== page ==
Thursday 26 September 2013

Auroraplot: data processing software for AuroraWatchNet

With the dispatch of the AuroraWatch schools' magnetometers imminent I have implemented a  Python  toolkit to process the data. The numpy and matplotlib modules are used extensively. The toolkit provides an API to load data and perform various processing actions on it, such as plotting data. The concept is influenced by my previous Multi-instrument Analysis toolbox for Matlab. In addition to the loading and processing of magnetic field data auroraplot allows other data types to be added later.

Loading data

Data can be loaded with arbitrary start and end times very simply:

md = ap.load_data('AURORAWATCHNET', 'LAN1', 'MagData',

In this case the selected portion of data crosses midnight and two data files must be loaded, concatenated and trimmed to get the desired time range. This is performed automatically by auroraplot, the user need not be concerned with the format of the files or where they are located. It is even possible for the files to be downloaded on-the-fly using FTP or HTTP transfer protocols.

load_data returns an object (of type MagData) to the user containing the actual magnetic field data and various other metadata, such as a timestamp for each sample and the data units. Each object can store more multiple data channels but all data points must share the same timestamps, be of the same type and share the same units. Therefore it is not possible to store operating temperatures (units °C) in an object holding magnetic field strength (units tesla). The operating temperature data can be accessed as:

td = ap.load_data('AURORAWATCHNET', 'LAN1', 'TemperatureData',

Battery voltage (data type VoltageData) can be accessed in a similar same way.

Plotting data

High-level plot functions enable the data be be plotted very simply, for the magnetic field data loaded previously


will produce a matplotlib figure with a title and the axes labelled with the correct units. Temperature and voltage data are plotted in the same way.

I have created some tools to make working with numpy's datetime64 and timedelta64 objects more convenient, including rounding functions (round, ceil and floor) which round to an interval. They are useful for finding the start of an hour, or the end of a day. I have also created Locator and Formatter classes to sensibly label time axes using datetime64 times and timedelta64 intervals. Tick marks are located on the nearest second, minute, hour, day, month or year boundary (or multiple thereof) depending on the time interval being displayed. Thanks to matplotlib's structure the labels are automatically regenerated with the most appropriate time units when a plot is zoomed.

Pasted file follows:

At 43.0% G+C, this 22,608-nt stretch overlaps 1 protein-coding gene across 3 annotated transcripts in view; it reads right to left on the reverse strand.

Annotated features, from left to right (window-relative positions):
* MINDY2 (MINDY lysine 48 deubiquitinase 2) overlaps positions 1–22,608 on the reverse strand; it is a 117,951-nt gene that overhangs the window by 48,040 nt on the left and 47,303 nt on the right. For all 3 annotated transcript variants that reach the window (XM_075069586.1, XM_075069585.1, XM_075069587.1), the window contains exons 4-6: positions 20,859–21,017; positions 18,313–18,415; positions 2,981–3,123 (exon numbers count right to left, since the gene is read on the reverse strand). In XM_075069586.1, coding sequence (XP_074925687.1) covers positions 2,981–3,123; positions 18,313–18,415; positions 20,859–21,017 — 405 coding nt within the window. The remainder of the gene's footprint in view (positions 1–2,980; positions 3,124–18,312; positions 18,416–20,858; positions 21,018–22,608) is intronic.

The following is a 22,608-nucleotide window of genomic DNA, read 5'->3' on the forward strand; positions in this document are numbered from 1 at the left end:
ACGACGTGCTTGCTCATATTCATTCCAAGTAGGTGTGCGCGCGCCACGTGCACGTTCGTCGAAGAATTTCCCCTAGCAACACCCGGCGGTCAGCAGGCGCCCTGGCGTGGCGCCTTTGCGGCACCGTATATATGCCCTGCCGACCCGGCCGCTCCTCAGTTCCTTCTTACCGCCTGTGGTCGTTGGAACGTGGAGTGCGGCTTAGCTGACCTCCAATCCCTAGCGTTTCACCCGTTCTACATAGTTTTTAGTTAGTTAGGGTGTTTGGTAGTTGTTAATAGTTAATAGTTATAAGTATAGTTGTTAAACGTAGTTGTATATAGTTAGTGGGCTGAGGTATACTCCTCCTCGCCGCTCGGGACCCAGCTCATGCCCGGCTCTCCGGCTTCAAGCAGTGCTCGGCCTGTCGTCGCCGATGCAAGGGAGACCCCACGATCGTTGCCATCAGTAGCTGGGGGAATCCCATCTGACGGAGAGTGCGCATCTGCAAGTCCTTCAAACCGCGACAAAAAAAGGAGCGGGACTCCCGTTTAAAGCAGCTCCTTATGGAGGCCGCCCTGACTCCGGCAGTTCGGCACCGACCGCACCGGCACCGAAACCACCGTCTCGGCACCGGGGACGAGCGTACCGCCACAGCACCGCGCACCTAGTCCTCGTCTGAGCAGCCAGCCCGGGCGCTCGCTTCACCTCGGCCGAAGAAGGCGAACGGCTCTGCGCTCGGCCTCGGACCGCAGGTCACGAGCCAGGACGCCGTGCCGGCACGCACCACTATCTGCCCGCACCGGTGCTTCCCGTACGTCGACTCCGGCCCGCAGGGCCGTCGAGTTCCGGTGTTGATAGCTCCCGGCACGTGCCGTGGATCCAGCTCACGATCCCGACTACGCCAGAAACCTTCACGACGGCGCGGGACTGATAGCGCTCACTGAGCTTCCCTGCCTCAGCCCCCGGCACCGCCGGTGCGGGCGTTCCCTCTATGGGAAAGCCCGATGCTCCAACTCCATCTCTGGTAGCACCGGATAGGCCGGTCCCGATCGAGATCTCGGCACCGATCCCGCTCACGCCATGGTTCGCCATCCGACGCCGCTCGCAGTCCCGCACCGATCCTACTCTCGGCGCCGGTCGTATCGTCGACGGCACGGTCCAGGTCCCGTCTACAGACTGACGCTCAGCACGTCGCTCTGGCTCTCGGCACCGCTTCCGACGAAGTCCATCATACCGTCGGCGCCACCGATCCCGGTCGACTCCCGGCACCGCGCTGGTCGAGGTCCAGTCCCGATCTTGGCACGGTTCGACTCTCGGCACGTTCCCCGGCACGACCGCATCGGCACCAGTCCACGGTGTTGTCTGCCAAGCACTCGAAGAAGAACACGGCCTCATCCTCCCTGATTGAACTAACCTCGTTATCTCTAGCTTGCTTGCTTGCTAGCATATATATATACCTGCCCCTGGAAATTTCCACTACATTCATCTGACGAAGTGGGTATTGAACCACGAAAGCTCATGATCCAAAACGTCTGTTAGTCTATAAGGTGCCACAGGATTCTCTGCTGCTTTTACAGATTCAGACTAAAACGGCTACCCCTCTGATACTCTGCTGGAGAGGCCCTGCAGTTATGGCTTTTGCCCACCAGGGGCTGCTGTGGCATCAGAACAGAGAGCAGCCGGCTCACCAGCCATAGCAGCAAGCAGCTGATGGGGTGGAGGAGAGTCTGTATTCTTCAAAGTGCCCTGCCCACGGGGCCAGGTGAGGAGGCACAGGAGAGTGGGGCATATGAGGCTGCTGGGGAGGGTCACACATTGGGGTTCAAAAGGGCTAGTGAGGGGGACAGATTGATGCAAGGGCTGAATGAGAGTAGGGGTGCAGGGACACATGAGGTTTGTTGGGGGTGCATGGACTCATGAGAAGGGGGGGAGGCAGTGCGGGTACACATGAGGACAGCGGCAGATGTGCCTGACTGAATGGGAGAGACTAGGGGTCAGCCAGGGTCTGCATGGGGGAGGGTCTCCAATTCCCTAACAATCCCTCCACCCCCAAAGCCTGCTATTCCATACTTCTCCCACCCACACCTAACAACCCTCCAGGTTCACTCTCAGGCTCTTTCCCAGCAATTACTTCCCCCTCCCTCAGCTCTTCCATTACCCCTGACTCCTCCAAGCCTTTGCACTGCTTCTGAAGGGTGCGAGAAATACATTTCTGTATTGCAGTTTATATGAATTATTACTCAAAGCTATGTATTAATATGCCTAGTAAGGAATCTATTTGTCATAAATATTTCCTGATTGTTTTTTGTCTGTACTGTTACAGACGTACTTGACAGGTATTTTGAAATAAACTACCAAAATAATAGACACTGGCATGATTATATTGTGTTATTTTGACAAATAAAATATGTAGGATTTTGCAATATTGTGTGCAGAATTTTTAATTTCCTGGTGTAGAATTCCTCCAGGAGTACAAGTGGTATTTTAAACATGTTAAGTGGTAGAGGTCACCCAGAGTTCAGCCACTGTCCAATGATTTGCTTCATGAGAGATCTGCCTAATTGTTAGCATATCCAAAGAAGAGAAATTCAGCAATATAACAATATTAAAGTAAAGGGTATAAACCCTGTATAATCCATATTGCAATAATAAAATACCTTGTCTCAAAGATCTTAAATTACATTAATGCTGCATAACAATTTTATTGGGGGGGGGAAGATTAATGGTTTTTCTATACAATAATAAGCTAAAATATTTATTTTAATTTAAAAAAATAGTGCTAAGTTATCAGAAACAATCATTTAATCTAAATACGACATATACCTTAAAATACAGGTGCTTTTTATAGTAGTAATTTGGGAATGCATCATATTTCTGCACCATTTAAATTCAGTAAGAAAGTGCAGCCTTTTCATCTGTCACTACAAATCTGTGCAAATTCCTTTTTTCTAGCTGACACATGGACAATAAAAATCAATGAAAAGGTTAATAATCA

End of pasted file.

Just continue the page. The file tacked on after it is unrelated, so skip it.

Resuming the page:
Other operations

Quiet-day curves

Other operations include the generation of quiet-day curves. These are the curves from which we measure geomagnetic activity and are of critical importance for AuroraWatch UK. There are are not flat but have a daily variation caused by the equatorial electrojet. The empirical algorithm selects the days (typically 5) with the least geomagnetic activity. A truncated Fourier series is used to guarantee that the quiet-day curves are cyclic, with the start and end points having the same magnitude and slope. This is essential otherwise our rolling plots would show up the discontinuities in the QDC at midnight, and would falsely cause step changes in the geomagnetic activity. An example QDC is shown below.

Quiet-day curve for magnetometer at Lancaster ,UK. This is derived from recorded data
and clearly shows the Sq current system caused by the equatorial electrojet.

From this we can see that even on a geomagnetically quiet day we would expect a 30nT variation in field strength seen by the magnetometer. The AuroraWatch threshold for minor geomagnetic activity is 50nT so this shows the importance of using a quiet-day curve instead of a flat line when calculating geomagnetic activity.

Stack plots

Stack plots (also called magnetograms) are a convenient representation for magnetic field data from a set of magnetometers separated in latitude.Data from the northernmost instruments is placed at the top and that from the southernmost at the bottom. An example stackplot is shown below:

Stackplot showing data from two Lancaster stations and from Ormskirk.
The magnetometer at Ormskirk is operated by the Met Office as part of a test. The stackplots will be more interesting as the network grows.

Open source

The source code is available under a BSD-type license from Github.You will need python, along with the numpy (version 1.7), matplotlib and scipy python modules.auroraplot has been tested under Debian Linux (64 bit version) and Raspbian on the Raspberry Pi.